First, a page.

Texting while heterosexual dating: Does texting reflect trends in shifting gender roles for straight millennials?

Texting sure seems to have become the modus operandi of communication for cisgender men when dating women. Gone are the days when both had clearly defined gender roles, and dating was a simpler, less confusing activity. It was easier for women because, basically, men had to do all the work. If they called and asked us out, we knew they liked us. They had no other option but calling or showing up wherever we were if they wanted to see us again. Frankly, that took balls. Those types of confidence-building exercises are no longer necessary in a society where communicating through technology has taken precedence over face-to-face interaction. Today, men have a plethora of ways of getting in touch or showing interest, and for better or worse, it seems as though texting has won their hearts over as a method of communication.

My best friend, Heather has recently concluded  that no man must be able to “handle her” because she prefers them to call and ask her out, and they prefer to text her and beat around the bush. Her findings have been supported by her latest experience when her suitor texted her for weeks, even after having personally known her for years. He ended up texting her back a response when she finally called him and left him a message (asking for him to call her back). This type of interaction was disappointing for Heather, a woman of strong character and presence, who merely wants a man whom she feels is her equal by measure of confidence.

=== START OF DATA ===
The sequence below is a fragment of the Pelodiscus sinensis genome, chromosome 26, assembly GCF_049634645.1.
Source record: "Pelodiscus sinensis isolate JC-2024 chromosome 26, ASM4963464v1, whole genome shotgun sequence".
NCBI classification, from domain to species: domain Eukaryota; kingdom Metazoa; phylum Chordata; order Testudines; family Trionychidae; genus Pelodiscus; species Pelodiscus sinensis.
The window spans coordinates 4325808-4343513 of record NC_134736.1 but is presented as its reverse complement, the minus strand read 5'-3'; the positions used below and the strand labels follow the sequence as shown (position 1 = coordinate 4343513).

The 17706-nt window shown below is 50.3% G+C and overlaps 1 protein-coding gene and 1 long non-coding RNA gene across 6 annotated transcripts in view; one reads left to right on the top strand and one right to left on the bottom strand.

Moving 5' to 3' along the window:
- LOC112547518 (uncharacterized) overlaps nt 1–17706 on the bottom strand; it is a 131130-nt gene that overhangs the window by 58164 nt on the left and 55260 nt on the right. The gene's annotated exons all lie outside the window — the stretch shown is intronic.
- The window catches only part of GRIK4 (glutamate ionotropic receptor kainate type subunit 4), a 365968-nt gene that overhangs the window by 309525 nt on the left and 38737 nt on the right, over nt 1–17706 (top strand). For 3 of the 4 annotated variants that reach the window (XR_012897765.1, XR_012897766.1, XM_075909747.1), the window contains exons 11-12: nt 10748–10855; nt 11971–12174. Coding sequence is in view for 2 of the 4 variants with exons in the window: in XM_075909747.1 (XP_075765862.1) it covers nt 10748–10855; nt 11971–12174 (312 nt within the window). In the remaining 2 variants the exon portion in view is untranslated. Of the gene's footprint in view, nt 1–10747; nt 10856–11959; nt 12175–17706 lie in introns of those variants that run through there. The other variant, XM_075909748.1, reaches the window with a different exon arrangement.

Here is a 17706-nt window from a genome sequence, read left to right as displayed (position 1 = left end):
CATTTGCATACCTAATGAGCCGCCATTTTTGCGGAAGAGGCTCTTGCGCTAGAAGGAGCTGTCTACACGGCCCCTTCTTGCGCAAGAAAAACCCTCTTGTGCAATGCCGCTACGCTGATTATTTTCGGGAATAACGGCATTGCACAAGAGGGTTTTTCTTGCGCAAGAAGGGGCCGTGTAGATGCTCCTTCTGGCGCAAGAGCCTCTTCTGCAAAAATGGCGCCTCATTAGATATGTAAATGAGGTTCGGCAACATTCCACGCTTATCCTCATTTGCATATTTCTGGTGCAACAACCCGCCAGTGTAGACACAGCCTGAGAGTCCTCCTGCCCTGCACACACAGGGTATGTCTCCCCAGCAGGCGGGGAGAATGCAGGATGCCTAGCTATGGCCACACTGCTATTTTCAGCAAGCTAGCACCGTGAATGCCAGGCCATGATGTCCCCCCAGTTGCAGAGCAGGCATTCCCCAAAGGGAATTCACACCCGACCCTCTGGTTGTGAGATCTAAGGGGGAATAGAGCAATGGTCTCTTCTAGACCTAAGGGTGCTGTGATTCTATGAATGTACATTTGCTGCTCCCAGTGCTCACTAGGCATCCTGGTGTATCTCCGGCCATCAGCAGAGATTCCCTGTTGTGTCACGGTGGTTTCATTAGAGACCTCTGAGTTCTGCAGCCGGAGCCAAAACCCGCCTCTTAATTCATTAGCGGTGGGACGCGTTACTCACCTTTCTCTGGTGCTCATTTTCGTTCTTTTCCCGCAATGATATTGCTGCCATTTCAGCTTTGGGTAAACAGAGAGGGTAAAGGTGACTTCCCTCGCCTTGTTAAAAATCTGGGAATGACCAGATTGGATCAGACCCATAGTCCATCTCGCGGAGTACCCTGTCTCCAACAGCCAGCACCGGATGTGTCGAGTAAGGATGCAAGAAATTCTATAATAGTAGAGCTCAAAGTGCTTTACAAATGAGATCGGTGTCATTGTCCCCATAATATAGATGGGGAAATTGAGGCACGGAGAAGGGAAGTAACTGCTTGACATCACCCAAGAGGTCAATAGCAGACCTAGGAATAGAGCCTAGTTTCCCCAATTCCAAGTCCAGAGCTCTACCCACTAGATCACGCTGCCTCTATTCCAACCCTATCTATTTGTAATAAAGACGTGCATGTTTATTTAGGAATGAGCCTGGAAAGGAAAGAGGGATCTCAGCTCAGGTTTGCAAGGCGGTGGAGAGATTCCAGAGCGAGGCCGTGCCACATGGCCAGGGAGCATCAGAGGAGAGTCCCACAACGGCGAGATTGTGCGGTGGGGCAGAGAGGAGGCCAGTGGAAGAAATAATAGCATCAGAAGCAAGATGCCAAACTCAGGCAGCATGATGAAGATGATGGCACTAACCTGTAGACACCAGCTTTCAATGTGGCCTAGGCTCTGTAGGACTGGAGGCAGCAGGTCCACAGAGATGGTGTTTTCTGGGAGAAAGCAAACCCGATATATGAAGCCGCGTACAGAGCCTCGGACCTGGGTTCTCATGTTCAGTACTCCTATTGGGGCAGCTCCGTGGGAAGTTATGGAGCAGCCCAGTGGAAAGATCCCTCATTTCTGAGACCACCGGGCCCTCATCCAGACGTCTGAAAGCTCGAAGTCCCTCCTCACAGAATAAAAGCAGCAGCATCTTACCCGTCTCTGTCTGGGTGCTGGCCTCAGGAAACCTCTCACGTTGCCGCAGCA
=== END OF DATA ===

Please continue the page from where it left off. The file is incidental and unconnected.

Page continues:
“But why don’t we just call them first?,” one might ask. My answer is because the vast majority of straight males have yet to catch up to third, or even second wave feminist ways of thought. Unfortunately, men often still want to be the ones to make the first moves, even if they don’t want to actually call or show up at our doorsteps. There is some grey area in between acting interested and playing coy, which leaves many straight women confused as to how interested we should or should not act.
In courting, even in modern post-third wave feminist times, the brunt of the work still “should” fall on the man by American society’s standards. If not, some women, especially those who consider themselves to have strong personalities such as Heather, fear they may be labeled as overly enthusiastic, too interested, or at worst…”crazy.” So where does this leave us? Perpetually confused.

In addition, through media, men are typically still shown as the breadwinner, and the dominant force in the relationship. They still, for the most part, are projected to be the ones who should “wear the pants” so to speak. However, given the economic downturn over the last few years, that simply is no longer always a reality. Today women make up a larger part of the workforce, and hold more managerial and leadership roles than ever before. Texting habits may be reflecting that we are in the midst of changing gender roles, and that men can’t keep up. As the power dynamics shift within the workplace, it is interesting to reflect on how they do (or don’t) change within romantic relationships.

Women today are supposed to be viewed as equals to men, but this is hardly the case when it comes to forging relationships. Are we to wait patiently and dutifully for our knight in shining armor to come-a-courting, or do we actively pursue those that interest us? It looks like time will tell whether shifting gender roles catch on to the point where women will be able to partake in the latter more readily and without trepidation. Magic 8 ball says “Ask again later…”


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